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This Week in PLOS: May 21, 2018

In PLOS Genetics, researchers from France, the US, and Germany describe a mutation in the KAT2B enzyme-coding gene that appears to broaden the clinical symptoms found in individuals carrying ADD3 mutations implicated in intellectual disability, microcephaly, cataracts, and skeletal defects. Starting with exome sequencing on individuals from three families with ADD3, the team narrowed in on a homozygous KAT2B variant that appeared to coincide with still other symptoms such as cardiomyopathy in one of the ADD3 mutation-affected families. To tease out the consequences of each mutation, they went on to perform a series of experiments in the Drosophila fruit fly model. "Altogether, our studies describe the expansion of the phenotypic spectrum in ADD3 deficiency associated with a homozygous, likely pathogenic KAT2B variant," the authors write, "and thereby identify KAT2B as a susceptibility gene for kidney and heart disease in ADD3-associated disorders."

A team from Portugal presents a comparative genomic analysis of symbiotic Pseudovibrio bacteria for a paper appearing in PLOS One. Using Pseudovibrio genome sequences present in sequence databases, the researchers re-ordered contigs and re-annotated the genomes for 18 Pseudovibrio representatives, using the sequences for phylogenetic and comparative analyses of species known for associating with a wide range of marine organisms ranging from sponges and corals to tunicates and flatworms. Along with shared features in the Pseudovibrio representatives associated with sponges or coral, for example, they highlighted genome reductions and other adaptations in flatworm- and sponge-associated representatives.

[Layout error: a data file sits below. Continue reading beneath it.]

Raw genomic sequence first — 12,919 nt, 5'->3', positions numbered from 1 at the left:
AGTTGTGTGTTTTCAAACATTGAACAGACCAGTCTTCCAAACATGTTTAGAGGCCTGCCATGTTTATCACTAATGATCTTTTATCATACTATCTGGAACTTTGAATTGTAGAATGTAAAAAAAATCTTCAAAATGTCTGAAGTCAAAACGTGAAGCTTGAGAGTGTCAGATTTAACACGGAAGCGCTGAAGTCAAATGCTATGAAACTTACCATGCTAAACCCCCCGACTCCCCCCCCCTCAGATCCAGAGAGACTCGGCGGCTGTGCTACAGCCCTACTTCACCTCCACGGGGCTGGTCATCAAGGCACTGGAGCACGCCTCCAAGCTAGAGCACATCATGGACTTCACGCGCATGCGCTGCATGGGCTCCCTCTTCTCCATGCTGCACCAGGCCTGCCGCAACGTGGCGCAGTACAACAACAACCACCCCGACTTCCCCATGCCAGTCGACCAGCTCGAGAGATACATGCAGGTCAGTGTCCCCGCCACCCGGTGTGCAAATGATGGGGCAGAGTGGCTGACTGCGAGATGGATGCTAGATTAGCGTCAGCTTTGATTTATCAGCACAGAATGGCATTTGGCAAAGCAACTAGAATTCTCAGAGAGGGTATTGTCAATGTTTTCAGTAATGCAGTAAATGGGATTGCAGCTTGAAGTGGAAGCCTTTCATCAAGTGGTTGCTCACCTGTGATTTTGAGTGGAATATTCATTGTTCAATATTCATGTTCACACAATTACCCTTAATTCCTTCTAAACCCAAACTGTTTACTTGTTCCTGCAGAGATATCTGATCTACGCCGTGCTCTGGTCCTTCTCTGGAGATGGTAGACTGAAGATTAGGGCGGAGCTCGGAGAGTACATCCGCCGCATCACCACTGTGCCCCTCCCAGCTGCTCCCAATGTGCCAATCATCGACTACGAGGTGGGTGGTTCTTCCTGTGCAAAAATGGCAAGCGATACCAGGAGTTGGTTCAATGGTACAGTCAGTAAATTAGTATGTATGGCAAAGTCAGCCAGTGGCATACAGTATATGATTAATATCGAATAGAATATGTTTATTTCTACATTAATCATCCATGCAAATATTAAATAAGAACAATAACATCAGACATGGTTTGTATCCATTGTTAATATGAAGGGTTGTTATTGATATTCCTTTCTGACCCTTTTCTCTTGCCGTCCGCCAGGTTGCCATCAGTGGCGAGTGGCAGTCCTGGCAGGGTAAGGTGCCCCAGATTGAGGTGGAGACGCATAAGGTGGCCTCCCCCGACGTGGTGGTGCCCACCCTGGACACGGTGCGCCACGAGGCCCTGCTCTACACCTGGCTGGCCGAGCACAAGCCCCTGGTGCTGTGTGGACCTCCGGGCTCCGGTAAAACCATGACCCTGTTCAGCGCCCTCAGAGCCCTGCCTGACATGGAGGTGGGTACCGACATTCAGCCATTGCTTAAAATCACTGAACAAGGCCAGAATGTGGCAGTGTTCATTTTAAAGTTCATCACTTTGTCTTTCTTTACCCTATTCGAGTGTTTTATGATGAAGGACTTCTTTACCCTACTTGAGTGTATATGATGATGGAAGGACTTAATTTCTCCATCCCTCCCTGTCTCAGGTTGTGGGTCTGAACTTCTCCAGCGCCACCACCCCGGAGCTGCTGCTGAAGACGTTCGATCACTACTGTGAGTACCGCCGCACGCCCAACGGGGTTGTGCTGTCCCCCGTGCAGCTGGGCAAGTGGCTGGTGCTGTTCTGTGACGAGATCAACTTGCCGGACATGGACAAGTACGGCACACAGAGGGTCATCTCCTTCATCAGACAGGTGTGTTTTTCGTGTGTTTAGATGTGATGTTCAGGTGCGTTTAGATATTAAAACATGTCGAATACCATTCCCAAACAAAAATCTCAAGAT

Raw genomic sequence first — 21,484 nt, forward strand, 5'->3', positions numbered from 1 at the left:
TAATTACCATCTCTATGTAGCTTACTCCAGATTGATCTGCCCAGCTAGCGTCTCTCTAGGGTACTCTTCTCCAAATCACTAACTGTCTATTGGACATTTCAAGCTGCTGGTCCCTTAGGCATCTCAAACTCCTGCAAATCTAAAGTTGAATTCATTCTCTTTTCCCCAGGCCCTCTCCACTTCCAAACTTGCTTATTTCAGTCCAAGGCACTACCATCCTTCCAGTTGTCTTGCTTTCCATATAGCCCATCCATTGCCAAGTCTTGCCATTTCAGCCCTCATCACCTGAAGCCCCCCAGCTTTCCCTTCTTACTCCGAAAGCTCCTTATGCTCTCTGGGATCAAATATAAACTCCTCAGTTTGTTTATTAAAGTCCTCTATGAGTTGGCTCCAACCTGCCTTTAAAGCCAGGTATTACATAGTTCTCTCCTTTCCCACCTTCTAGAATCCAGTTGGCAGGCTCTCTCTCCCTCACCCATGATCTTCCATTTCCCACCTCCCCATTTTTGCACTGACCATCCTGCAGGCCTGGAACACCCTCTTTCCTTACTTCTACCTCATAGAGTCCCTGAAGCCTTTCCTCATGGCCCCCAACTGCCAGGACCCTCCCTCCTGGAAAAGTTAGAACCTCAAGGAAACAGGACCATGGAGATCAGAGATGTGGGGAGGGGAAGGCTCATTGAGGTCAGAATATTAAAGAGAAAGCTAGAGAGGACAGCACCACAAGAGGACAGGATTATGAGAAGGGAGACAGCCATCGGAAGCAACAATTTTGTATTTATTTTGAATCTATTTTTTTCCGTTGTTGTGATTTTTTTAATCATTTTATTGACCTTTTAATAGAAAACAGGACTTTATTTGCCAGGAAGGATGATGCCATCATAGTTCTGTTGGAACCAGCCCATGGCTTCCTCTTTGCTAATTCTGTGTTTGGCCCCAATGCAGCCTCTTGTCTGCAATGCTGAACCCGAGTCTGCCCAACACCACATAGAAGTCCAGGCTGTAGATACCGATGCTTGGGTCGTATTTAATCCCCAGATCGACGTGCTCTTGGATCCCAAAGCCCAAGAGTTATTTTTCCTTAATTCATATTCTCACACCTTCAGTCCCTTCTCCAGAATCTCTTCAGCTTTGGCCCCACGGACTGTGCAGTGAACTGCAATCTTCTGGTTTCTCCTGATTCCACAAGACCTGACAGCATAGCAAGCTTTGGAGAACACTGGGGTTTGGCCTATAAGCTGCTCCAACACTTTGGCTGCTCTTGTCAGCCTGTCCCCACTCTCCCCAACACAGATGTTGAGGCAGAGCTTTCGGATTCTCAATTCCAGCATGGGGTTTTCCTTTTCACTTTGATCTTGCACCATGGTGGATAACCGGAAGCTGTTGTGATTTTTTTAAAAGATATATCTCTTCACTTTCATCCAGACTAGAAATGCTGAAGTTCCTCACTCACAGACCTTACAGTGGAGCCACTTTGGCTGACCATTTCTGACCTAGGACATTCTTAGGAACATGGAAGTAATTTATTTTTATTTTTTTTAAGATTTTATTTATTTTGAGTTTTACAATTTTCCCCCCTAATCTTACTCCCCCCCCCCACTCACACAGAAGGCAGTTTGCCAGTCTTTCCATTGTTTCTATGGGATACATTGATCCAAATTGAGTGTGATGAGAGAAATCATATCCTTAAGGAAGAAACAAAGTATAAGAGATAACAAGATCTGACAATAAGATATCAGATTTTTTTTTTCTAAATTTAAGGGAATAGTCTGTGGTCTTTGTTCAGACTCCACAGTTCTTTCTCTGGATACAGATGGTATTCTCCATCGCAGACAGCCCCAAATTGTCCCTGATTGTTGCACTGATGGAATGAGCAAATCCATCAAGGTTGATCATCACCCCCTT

Researchers from the University of Wisconsin, Madison, and elsewhere explore variants associated with mania in a mouse model for another PLOS One paper. The team did exome sequencing on a handful of representatives from an inbred mouse strain known for exhibiting manic behavior, in combination with genotyping on 64 mice from the mania-prone strain and control strains. The search led to nearly 450 suspicious structural variants. Bringing in additional expression and annotation data, the authors narrowed in on 11 non-synonymous protein-coding variants with potential ties to the behavior, which is used to model human bipolar disorder. "[T]he structural genomic changes we have documented here represent initial behaviorally relevant genomic alterations in these mice that may have relevance to [bipolar spectrum disorders]," they write.